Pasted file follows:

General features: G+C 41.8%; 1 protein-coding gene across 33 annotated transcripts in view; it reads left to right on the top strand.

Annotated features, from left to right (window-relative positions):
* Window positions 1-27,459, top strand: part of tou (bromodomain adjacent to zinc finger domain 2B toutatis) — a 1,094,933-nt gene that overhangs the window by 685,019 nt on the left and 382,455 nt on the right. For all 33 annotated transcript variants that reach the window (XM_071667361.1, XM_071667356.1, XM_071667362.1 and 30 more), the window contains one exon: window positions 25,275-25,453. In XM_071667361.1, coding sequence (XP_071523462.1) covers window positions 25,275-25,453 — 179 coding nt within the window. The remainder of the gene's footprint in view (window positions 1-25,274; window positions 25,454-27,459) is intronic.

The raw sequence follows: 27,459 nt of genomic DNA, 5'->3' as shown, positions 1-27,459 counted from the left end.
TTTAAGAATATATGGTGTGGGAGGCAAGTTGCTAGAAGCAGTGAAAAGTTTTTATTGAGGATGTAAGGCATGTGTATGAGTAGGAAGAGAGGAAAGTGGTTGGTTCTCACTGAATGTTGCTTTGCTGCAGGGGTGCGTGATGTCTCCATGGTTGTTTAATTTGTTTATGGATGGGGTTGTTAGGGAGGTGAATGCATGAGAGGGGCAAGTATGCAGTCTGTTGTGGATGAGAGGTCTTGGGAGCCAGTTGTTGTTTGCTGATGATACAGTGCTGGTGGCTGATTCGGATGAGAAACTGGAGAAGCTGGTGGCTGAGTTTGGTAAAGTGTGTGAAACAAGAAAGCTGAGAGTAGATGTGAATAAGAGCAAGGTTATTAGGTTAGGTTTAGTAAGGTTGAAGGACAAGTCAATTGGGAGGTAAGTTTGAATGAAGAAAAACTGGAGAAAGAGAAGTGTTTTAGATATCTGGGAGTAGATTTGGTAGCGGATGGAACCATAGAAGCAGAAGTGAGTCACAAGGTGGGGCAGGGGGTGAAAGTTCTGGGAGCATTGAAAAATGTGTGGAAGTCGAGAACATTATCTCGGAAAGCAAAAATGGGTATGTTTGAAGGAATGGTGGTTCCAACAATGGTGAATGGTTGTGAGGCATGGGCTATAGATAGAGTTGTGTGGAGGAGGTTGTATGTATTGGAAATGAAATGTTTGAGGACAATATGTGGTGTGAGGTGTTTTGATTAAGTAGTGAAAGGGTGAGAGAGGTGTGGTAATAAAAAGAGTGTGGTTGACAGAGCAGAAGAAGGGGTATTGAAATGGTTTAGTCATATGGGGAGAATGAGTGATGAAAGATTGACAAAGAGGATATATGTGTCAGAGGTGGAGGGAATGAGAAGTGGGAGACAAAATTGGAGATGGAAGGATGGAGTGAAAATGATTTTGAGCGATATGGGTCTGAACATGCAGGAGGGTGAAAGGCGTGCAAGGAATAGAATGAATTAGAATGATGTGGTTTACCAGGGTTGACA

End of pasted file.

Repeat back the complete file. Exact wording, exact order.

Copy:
General features: G+C 41.8%; 1 protein-coding gene across 33 annotated transcripts in view; it reads left to right on the top strand.

Annotated features, from left to right (window-relative positions):
* Window positions 1-27,459, top strand: part of tou (bromodomain adjacent to zinc finger domain 2B toutatis) — a 1,094,933-nt gene that overhangs the window by 685,019 nt on the left and 382,455 nt on the right. For all 33 annotated transcript variants that reach the window (XM_071667361.1, XM_071667356.1, XM_071667362.1 and 30 more), the window contains one exon: window positions 25,275-25,453. In XM_071667361.1, coding sequence (XP_071523462.1) covers window positions 25,275-25,453 — 179 coding nt within the window. The remainder of the gene's footprint in view (window positions 1-25,274; window positions 25,454-27,459) is intronic.

The raw sequence follows: 27,459 nt of genomic DNA, 5'->3' as shown, positions 1-27,459 counted from the left end.
TTTAAGAATATATGGTGTGGGAGGCAAGTTGCTAGAAGCAGTGAAAAGTTTTTATTGAGGATGTAAGGCATGTGTATGAGTAGGAAGAGAGGAAAGTGGTTGGTTCTCACTGAATGTTGCTTTGCTGCAGGGGTGCGTGATGTCTCCATGGTTGTTTAATTTGTTTATGGATGGGGTTGTTAGGGAGGTGAATGCATGAGAGGGGCAAGTATGCAGTCTGTTGTGGATGAGAGGTCTTGGGAGCCAGTTGTTGTTTGCTGATGATACAGTGCTGGTGGCTGATTCGGATGAGAAACTGGAGAAGCTGGTGGCTGAGTTTGGTAAAGTGTGTGAAACAAGAAAGCTGAGAGTAGATGTGAATAAGAGCAAGGTTATTAGGTTAGGTTTAGTAAGGTTGAAGGACAAGTCAATTGGGAGGTAAGTTTGAATGAAGAAAAACTGGAGAAAGAGAAGTGTTTTAGATATCTGGGAGTAGATTTGGTAGCGGATGGAACCATAGAAGCAGAAGTGAGTCACAAGGTGGGGCAGGGGGTGAAAGTTCTGGGAGCATTGAAAAATGTGTGGAAGTCGAGAACATTATCTCGGAAAGCAAAAATGGGTATGTTTGAAGGAATGGTGGTTCCAACAATGGTGAATGGTTGTGAGGCATGGGCTATAGATAGAGTTGTGTGGAGGAGGTTGTATGTATTGGAAATGAAATGTTTGAGGACAATATGTGGTGTGAGGTGTTTTGATTAAGTAGTGAAAGGGTGAGAGAGGTGTGGTAATAAAAAGAGTGTGGTTGACAGAGCAGAAGAAGGGGTATTGAAATGGTTTAGTCATATGGGGAGAATGAGTGATGAAAGATTGACAAAGAGGATATATGTGTCAGAGGTGGAGGGAATGAGAAGTGGGAGACAAAATTGGAGATGGAAGGATGGAGTGAAAATGATTTTGAGCGATATGGGTCTGAACATGCAGGAGGGTGAAAGGCGTGCAAGGAATAGAATGAATTAGAATGATGTGGTTTACCAGGGTTGACA